8. Modeling nanoparticle uptake and intracellular distribution using stochastic process algebras

    Science.gov (United States)

    Dobay, M. P. D.; Alberola, A. Piera; Mendoza, E. R.; Rädler, J. O.

    2012-03-01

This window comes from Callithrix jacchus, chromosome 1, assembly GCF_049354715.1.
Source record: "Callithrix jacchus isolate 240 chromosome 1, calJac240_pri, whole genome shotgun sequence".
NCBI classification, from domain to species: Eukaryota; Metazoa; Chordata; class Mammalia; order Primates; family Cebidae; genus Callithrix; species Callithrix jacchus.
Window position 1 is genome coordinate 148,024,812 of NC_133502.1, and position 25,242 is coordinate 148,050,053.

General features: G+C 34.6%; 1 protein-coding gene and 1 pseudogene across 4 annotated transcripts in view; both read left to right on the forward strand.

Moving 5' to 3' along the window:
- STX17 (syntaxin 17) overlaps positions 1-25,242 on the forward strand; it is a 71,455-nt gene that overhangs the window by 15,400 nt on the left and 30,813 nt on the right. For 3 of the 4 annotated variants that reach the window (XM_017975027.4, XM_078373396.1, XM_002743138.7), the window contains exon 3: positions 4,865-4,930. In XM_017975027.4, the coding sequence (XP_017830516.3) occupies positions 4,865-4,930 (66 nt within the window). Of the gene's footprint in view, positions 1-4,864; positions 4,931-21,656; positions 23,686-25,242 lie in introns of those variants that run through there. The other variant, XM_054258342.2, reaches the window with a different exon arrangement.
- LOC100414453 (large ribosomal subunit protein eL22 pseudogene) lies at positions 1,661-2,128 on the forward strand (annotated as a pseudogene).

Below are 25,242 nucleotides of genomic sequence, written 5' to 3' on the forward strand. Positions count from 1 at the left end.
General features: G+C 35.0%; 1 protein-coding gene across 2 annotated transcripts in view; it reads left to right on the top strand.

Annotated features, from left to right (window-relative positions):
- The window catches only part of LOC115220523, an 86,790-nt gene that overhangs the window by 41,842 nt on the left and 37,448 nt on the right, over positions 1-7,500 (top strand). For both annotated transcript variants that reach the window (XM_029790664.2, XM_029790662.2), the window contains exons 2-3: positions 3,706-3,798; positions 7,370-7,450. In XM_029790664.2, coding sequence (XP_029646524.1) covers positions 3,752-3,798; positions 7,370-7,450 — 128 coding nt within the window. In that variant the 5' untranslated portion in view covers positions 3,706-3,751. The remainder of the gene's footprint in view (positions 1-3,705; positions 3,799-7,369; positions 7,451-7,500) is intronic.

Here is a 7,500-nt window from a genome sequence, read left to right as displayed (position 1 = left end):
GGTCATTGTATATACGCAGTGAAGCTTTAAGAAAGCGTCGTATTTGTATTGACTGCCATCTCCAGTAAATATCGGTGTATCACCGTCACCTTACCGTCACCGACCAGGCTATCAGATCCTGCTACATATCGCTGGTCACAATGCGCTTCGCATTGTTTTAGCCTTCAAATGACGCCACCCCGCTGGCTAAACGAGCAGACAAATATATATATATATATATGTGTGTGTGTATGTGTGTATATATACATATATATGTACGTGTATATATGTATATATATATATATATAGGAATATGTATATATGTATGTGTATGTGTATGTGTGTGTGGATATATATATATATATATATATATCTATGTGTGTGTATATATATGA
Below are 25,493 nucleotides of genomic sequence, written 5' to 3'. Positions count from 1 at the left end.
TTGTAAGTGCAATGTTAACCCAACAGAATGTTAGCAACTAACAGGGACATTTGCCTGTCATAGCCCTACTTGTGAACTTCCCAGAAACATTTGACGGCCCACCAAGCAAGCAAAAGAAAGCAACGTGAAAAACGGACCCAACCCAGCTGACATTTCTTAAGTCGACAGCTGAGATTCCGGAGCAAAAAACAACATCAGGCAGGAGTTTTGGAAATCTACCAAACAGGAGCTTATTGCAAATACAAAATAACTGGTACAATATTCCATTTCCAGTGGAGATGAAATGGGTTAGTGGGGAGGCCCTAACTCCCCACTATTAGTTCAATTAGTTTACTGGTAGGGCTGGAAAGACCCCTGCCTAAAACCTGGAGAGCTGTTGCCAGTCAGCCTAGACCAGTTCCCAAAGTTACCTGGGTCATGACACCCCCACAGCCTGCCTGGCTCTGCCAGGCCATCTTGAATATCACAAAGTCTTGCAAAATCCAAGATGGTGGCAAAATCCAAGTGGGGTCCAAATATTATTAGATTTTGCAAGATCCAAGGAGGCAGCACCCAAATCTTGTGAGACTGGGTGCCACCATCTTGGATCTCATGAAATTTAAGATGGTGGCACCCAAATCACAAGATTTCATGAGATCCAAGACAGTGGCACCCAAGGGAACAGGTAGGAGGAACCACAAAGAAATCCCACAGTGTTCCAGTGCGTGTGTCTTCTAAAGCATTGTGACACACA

Computational modeling is increasingly important to help understand the interaction and movement of nanoparticles (NPs) within living cells, and to come to terms with the wealth of data that microscopy imaging yields. A quantitative description of the spatio-temporal distribution of NPs inside cells; however, it is challenging due to the complexity of multiple compartments such as endosomes and nuclei, which themselves are dynamic and can undergo fusion and fission and exchange their content. Here, we show that stochastic pi calculus, a widely-used process algebra, is well suited for mapping surface and intracellular NP interactions and distributions. In stochastic pi calculus, each NP is represented as a process, which can adopt various states such as bound or aggregated, as well as be passed between processes representing location, as a function of predefined stochastic channels. We created a pi calculus model of gold NP uptake and intracellular movement and compared the evolution of surface-bound, cytosolic, endosomal, and nuclear NP densities with electron microscopy data. We demonstrate that the computational approach can be extended to include specific molecular binding and potential interaction with signaling cascades as characteristic for NP-cell interactions in a wide range of applications such as nanotoxicity, viral infection, and drug delivery.